August 22, 2008

Overstimulation Part II: Shelby Picks on a Peacock

Meet Jacques the Peacock:

Jacques scares me. Jacques makes me want to pack it all up and move to Amish country. Jacques makes me want to ban anything with a battery from the house (Jacques doesn't even take a battery!) and find a cave to live in.

Jacques is extraordinarily popular.

I look at this small toy and as an adult I am overwhelmed. Could they possibly cram anything else onto a single toy? The above picture doesn't show it, but Jacques' back is covered in various black and white patterns, since we all know that newborns only see contrast, or something. Here's a picture of Jacques' butt. Anyway, just looking at the picture, I can count over 25 different elements, and that's just his front. If Jacques were a Christmas ornament, he'd be the one made by the child so taken with all of the pretty things on the table that she glued as many sequins, sparklies, doo dads, fuzzy balls, pipe cleaners, foam pieces, and as much glitter as she possibly could onto that one piece (that child would have been me, by the way).

Is more really better?

I don't see a toy that makes me want to grab it and explore every visually appealing aspect. I see a toy that makes me want to say, "STOP THE MADNESS!!!" And lest you think Jacques is an anomaly, he is joined by an entire line of "Lamaze" toys made by Learning Curve that share the same features, including whatever the hell this is supposed to be. I don't know where Lamaze changed from a childbirthing technique to a line of terrifying toys, but I suspect Dr. Fernand Lamaze is doing some hyperventilated breathing from the Great Beyond at this.

To me, Jacques looks less like a toy and more like a lot of visual noise. Which makes the product description from Amazon all the more puzzling:

Stimulates Baby's Vision and Auditory Skills When babies are first born, they see in black and white. This is why the Play and Grow Peacock strikes a balance between bright, high contrast patterns that help stimulate baby's vision, and bold solid colors that give baby's eyes a place to rest. Sounds like crinkle, squeakers and jingles also help stimulate and develop baby's auditory skills. Finally, large, friendly eyes on the Play and Grow Peacock invite baby to focus and stare at a single object, which helps calm baby while supporting healthy eye development.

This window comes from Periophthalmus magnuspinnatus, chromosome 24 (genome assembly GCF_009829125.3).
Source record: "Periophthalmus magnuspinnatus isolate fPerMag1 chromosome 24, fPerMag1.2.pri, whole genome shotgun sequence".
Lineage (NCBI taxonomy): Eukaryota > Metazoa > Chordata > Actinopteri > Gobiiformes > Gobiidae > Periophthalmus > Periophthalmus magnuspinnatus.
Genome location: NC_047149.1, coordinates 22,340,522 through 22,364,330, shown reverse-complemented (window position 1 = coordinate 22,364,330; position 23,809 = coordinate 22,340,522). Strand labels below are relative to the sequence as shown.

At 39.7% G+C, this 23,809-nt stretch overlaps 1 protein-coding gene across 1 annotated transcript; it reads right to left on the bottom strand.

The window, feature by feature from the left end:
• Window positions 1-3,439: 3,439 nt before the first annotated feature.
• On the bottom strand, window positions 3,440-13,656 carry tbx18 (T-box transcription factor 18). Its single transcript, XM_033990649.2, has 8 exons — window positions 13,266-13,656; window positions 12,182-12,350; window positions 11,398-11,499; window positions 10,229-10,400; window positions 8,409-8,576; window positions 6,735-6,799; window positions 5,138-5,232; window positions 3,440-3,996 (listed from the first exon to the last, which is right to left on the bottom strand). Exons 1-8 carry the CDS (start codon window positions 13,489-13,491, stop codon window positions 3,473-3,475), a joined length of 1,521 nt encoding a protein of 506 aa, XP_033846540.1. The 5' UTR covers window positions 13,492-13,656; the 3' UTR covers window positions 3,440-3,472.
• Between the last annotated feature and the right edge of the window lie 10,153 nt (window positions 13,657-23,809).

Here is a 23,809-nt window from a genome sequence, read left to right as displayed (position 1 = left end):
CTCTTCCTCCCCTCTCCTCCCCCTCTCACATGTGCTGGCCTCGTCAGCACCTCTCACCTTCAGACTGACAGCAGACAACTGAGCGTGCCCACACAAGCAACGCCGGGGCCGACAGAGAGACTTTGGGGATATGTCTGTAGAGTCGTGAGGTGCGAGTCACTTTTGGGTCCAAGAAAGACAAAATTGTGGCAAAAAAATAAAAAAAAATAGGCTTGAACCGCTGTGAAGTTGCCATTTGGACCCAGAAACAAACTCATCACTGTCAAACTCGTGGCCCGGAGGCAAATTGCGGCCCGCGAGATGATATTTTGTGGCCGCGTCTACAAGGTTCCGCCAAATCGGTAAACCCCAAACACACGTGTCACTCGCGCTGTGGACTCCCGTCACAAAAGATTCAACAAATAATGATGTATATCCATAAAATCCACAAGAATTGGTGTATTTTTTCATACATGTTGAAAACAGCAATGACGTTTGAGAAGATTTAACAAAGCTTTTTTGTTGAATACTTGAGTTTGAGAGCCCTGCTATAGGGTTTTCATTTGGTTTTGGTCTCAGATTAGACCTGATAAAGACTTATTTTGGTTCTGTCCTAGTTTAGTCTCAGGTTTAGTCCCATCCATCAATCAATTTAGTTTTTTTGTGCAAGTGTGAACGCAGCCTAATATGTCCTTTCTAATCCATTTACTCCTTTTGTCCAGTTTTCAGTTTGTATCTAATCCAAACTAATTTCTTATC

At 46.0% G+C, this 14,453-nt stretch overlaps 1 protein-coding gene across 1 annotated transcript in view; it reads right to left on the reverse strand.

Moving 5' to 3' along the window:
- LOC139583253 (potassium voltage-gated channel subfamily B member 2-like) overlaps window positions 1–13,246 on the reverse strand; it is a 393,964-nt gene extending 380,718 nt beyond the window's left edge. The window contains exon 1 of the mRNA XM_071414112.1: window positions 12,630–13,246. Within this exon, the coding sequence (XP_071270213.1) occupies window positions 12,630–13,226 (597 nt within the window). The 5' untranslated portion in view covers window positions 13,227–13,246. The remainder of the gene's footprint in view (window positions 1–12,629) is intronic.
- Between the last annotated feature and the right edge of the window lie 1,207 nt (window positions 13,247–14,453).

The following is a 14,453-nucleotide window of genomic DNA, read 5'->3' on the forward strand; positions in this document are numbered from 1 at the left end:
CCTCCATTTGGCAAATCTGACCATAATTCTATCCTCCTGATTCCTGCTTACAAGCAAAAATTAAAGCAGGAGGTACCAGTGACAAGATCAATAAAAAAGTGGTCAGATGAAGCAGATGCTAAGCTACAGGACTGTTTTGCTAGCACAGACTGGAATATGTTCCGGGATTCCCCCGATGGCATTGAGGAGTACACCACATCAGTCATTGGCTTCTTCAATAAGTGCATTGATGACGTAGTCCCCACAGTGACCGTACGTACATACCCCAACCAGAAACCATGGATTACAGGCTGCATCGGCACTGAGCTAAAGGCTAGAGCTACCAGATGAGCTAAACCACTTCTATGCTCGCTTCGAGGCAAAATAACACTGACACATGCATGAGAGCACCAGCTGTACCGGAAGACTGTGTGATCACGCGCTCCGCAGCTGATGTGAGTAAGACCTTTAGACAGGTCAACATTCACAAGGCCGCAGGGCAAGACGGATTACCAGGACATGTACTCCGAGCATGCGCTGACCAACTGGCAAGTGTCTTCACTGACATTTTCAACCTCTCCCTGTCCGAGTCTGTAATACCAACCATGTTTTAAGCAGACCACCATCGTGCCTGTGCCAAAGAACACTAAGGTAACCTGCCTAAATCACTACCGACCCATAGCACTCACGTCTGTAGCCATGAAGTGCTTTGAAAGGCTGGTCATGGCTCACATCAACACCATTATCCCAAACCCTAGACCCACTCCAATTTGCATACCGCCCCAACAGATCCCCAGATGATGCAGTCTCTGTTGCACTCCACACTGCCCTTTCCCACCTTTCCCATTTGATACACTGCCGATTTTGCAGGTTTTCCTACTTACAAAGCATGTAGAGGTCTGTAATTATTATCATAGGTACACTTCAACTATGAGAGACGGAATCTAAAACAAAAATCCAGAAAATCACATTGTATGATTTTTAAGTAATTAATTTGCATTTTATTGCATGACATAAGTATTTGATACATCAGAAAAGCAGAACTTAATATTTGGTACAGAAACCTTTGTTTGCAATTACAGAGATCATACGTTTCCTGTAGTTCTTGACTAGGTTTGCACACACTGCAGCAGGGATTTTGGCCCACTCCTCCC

Are they seriously saying that any aspect of this toy is visually calming? Seriously???

Why yes. Yes they are.

So all that said, it should seem like a no-brainer. As an adult I find this toy overstimulating. Shouldn't it be doubly more so for an infant? But here's the thing--the only thing greater than the number of features this toy has is the enthusiasm of parents who wholeheartedly endorse it. Both Babies R Us and Amazon feature product reviews, and nearly all reviews of Jacques are gushing. Parents go on and on about how this is their child's favorite toy, how their faces light up when they see it, how it makes them smile, and so on and so forth. (well, one reviewer on Amazon called it "Lame and boring"--I'll just present that without comment). One reviewer on Babies R Us paints a particularly vivid picture:

When I bought this toy and introduced it to my daughter at 6 weeks, I only showed her Jacques' backside which has black and white patterns on each 'feather' and his red backside. Newborn babies like black, white and red - it's easy for them to see. A week later I slowly turned Jacques to reveal his ultra colorful front profile and her eyes got sooooo big~ It was priceless~

Every time I read this I can't help but picture a thought bubble over the baby's head saying, "OH MY F-ING GOD--WHAT THE HELL IS THAT THING???" as its colorful side is being dramatically turned around and revealed. But I digress.

On the whole I really tend to trust my Spidey Sense, and my Spidey Sense tells me loud and clear that this toy is way over the top. But at the same time, I'm fully aware that I don't actually have a child yet. And those who have children seem to love this toy so much they're buying them for all of their friends. So am I the one who's wrong here?